It was only a few years ago that I received an all-expenses paid trip to Orlando to receive an award. While the trip was only for a quick weekend, it offered me an opportunity for my very first trip to Disney World limited to a single afternoon. With only a few hours to pack in as much of the Disney magic as I could, I set my sights on tracking down as much childhood nostalgia as I could including mandatory stops to visit Disney's Country Bears (Yes, I still love them!) and my beloved Chip n' Dale.
I was thrilled to find both sets of characters and I left my afternoon at Disney one happy guy.
The magic was most certainly real.
So, you can imagine my excitement when I found out that Disney was digging deep into its animated archive to bring back Chip n' Dale for this contemporary full-length feature, a Who Framed Roger Rabbit styled animation meets real life motion picture called Chip n' Dale: Rescue Rangers.
I can't begin to tell you how disappointed I am.
Chip n' Dale: Rescue Rangers isn't an awful film. Still, I hated every minute of it.
Chip n' Dale: Rescue Rangers exists in a world where the 80's series upon which this is VERY loosely based was a real show featuring childhood friends turned inseparable Hollywood stars Chip (John Mulaney) and Dale (Andy Samberg). However, the inseparables separate when Dale is offered a promising television pilot and the two part ways. However, the pilot doesn't go quite as planned and eventually Dale is relegated to the nostalgia convention circuit while Chip leaves Hollywood altogether. Fast forward thirty years later and the two are forced to come together again when a former co-star (Eric Bana) disappears and they unite in an effort to, well, rescue him.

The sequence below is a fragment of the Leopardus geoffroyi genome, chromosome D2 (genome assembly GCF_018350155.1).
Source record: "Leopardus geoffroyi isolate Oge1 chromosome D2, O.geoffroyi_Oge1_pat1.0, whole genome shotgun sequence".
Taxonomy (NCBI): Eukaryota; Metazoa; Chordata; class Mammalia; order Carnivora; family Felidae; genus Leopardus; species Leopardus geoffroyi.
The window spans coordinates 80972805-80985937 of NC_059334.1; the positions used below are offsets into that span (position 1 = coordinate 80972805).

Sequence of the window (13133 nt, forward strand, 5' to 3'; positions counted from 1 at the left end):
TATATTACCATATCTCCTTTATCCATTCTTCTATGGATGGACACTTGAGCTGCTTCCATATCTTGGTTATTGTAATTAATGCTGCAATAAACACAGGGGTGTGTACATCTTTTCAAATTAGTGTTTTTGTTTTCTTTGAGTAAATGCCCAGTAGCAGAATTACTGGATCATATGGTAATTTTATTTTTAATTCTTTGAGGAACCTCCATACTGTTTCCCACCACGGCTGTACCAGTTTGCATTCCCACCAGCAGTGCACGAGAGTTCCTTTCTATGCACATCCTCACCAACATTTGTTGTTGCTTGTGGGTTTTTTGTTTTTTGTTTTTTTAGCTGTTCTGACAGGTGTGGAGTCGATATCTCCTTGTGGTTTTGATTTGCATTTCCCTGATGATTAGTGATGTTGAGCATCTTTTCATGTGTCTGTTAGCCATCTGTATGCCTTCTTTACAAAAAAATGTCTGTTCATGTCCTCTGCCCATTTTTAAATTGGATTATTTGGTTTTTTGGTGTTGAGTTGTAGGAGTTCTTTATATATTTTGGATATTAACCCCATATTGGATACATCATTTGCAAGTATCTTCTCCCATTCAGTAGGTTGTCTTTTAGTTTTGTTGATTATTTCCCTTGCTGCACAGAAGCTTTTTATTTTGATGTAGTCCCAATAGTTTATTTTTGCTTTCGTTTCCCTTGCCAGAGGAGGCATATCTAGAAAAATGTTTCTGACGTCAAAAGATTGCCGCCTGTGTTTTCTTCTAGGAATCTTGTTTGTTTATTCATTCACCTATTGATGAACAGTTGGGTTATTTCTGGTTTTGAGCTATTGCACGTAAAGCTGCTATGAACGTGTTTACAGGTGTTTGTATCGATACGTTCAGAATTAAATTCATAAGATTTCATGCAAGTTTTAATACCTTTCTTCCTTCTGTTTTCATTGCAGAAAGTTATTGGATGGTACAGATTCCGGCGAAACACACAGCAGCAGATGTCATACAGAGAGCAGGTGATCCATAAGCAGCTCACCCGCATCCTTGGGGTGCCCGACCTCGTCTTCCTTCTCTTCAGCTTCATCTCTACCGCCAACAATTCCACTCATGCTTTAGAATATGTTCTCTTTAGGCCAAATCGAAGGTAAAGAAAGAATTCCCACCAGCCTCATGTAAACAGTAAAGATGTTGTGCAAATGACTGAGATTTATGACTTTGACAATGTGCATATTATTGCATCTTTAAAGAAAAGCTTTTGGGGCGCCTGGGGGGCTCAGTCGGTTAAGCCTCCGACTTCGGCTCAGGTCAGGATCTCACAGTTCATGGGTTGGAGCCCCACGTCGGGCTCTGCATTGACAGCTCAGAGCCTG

There's a promising film that exists somewhere in this animated mishmash that hints at a creativity it never lives into. Directed by Akiva Schaffer, Chip n' Dale: Rescue Rangers feels like it wants to embrace the stylishness of Who Framed Roger Rabbit, the quirk of Lonely Island, and the exhausting Hollywood trend toward tossing in an abundance of cameos, cameos of cameos, and more cameos within the cameos of cameos.
It's all silly. It's all stupid. It's all unnecessary.
What Chip n' Dale: Rescue Rangers lacks is an actual sense of the characters we love - Chip n' Dale. When a film starts off by referencing those other Chippendales, you know you're in for 90 minutes of cuties wink n' nod scenes with nothing resembling a narrative thread and nary a sense of nostalgia.
I wanted Chip n' Dale. I got a traditionally animated Chip and, eventually, a CGI'd Dale doing whatever it takes to stay relevant in Hollywood.
I know that times change. I get it. I can appreciate it. I really, really can. However, there are some clever ideas here that are never given room to grow. It's as if nobody actually trusts that people will want to see Chip n' Dale and so we get a myriad of other characters and pop culture reference points, animated and live-action, and it's all simply dizzying and pointless.
Have I mentioned that I hated every minute of Chip n' Dale: Rescue Rangers?
I did. I really, really did.
There's a promising film here. Mulaney and Samberg have a chemistry that is fun to watch and there are moments when Dan Gregor's script serves up the heart, gentle humor, and nostalgia that we're expecting from a Chip n' Dale flick.
But then, the film downward spirals into an animated sea of familiarity and ooh-ahh cameos that will elicit momentary smiles but nothing that lasts.
Chip n' Dale: Rescue Rangers is the most frustrating kind of failure because it's a film where you can see its potential just enough to make you wish for the film that it could have been. Instead, Chip n' Dale: Rescue Rangers is a lazy effort with a story that never engages and a creatively imagined visual palette that never contributes to our appreciation for the film. Chip n' Dale: Rescue Rangers could have been Who Framed Roger Rabbit for a new generation. Instead, Chip n' Dale: Rescue Rangers only makes us long for the mastery of word and image that was Who Framed Roger Rabbit.
In the end, the only one who really needs rescuing in Chip n' Dale: Rescue Rangers is the audience.
Written by Richard Propes
The Independent Critic